– I liked that you talked a lot about leadership so it’s not just that you have the functional knowledge in this role, but you also have to be able to get buy-in. You have to be able to have those soft skills that get people to understand that you’re not just changing for the sake of change. So what type of person does it take to be able to not only implement the program, implement the changes but also get buy-in because it’s so important.
– Yeah. I think that it’s being that authentic leader and that transformational leader both those things are important. So staff need to know that you’re going to say and do things that are good for them and be able to trust you during these times. And so doing that and preparing that and be part of that before the pandemic hits is important. So being that authentic and transformational leader prior to a crisis is just as important as act during the crisis and after the crisis. And so I think just being there and being visible is so important to them.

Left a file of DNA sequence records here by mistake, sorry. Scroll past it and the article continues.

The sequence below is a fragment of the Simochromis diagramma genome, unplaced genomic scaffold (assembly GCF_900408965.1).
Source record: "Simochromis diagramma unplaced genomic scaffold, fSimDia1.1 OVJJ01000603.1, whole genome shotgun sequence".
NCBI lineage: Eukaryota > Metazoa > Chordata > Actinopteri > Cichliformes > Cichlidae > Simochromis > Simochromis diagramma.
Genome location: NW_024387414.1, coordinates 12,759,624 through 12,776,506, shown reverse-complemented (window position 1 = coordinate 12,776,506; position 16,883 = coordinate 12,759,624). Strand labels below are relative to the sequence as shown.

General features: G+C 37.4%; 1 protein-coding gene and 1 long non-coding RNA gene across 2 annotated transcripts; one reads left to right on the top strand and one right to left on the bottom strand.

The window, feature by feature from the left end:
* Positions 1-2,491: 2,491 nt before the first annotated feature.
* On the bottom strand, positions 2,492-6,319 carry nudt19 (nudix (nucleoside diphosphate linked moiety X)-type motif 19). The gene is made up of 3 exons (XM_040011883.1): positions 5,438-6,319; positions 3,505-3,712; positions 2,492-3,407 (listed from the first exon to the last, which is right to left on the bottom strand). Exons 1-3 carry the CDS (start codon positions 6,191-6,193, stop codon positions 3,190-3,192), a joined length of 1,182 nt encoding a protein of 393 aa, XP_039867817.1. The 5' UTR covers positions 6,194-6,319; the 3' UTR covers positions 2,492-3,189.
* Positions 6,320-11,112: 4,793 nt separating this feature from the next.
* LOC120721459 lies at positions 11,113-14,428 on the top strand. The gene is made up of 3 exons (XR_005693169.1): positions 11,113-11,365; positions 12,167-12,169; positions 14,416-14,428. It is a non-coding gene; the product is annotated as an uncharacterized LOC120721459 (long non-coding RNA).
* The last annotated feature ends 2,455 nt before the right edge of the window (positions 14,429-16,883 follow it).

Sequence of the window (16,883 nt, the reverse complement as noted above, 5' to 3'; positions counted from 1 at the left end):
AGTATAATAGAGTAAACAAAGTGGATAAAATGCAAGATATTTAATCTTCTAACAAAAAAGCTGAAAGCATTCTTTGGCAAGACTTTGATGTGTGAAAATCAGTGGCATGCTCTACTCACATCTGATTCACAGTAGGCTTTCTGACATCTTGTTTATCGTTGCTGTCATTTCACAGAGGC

– You really are in your role, you wear many hats, but one of course is a liaison to the outside world. We know that during the pandemic, that supplies were critically low and you’ve probably got people working on the ground for looking at you saying, we need more help, we need more supplies. So how is it that you’re able to contact and maintain good communication with the people in the outside world who were ringing the supplies and also talking to public health officials who not only have to help your hospital, but have the whole community to look at how in your role were you able to foster that type of good relationship so that the people inside your hospital were able to get what they need?